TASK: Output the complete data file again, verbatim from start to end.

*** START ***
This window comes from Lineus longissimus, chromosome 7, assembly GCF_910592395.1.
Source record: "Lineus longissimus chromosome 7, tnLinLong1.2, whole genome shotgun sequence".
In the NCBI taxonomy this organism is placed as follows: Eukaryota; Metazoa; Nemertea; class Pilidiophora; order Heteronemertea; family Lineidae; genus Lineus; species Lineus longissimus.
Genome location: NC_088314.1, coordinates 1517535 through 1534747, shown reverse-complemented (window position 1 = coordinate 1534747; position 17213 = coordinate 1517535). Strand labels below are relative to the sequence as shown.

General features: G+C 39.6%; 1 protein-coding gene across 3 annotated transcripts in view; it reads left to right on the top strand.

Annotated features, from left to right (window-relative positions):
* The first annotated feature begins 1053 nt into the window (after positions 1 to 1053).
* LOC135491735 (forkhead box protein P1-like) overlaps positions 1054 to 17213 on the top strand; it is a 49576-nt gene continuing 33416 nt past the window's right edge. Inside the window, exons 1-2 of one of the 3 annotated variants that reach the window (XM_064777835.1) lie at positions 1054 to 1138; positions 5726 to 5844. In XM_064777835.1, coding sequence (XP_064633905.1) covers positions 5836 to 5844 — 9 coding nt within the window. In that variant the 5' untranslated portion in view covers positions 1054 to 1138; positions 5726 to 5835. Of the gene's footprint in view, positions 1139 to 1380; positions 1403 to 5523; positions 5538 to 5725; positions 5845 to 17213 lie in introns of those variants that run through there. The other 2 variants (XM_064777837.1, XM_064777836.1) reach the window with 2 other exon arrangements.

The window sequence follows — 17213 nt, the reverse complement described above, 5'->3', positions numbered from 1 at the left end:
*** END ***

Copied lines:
This window comes from Lineus longissimus, chromosome 7, assembly GCF_910592395.1.
Source record: "Lineus longissimus chromosome 7, tnLinLong1.2, whole genome shotgun sequence".
In the NCBI taxonomy this organism is placed as follows: Eukaryota; Metazoa; Nemertea; class Pilidiophora; order Heteronemertea; family Lineidae; genus Lineus; species Lineus longissimus.
Genome location: NC_088314.1, coordinates 1517535 through 1534747, shown reverse-complemented (window position 1 = coordinate 1534747; position 17213 = coordinate 1517535). Strand labels below are relative to the sequence as shown.

General features: G+C 39.6%; 1 protein-coding gene across 3 annotated transcripts in view; it reads left to right on the top strand.

Annotated features, from left to right (window-relative positions):
* The first annotated feature begins 1053 nt into the window (after positions 1 to 1053).
* LOC135491735 (forkhead box protein P1-like) overlaps positions 1054 to 17213 on the top strand; it is a 49576-nt gene continuing 33416 nt past the window's right edge. Inside the window, exons 1-2 of one of the 3 annotated variants that reach the window (XM_064777835.1) lie at positions 1054 to 1138; positions 5726 to 5844. In XM_064777835.1, coding sequence (XP_064633905.1) covers positions 5836 to 5844 — 9 coding nt within the window. In that variant the 5' untranslated portion in view covers positions 1054 to 1138; positions 5726 to 5835. Of the gene's footprint in view, positions 1139 to 1380; positions 1403 to 5523; positions 5538 to 5725; positions 5845 to 17213 lie in introns of those variants that run through there. The other 2 variants (XM_064777837.1, XM_064777836.1) reach the window with 2 other exon arrangements.

The window sequence follows — 17213 nt, the reverse complement described above, 5'->3', positions numbered from 1 at the left end: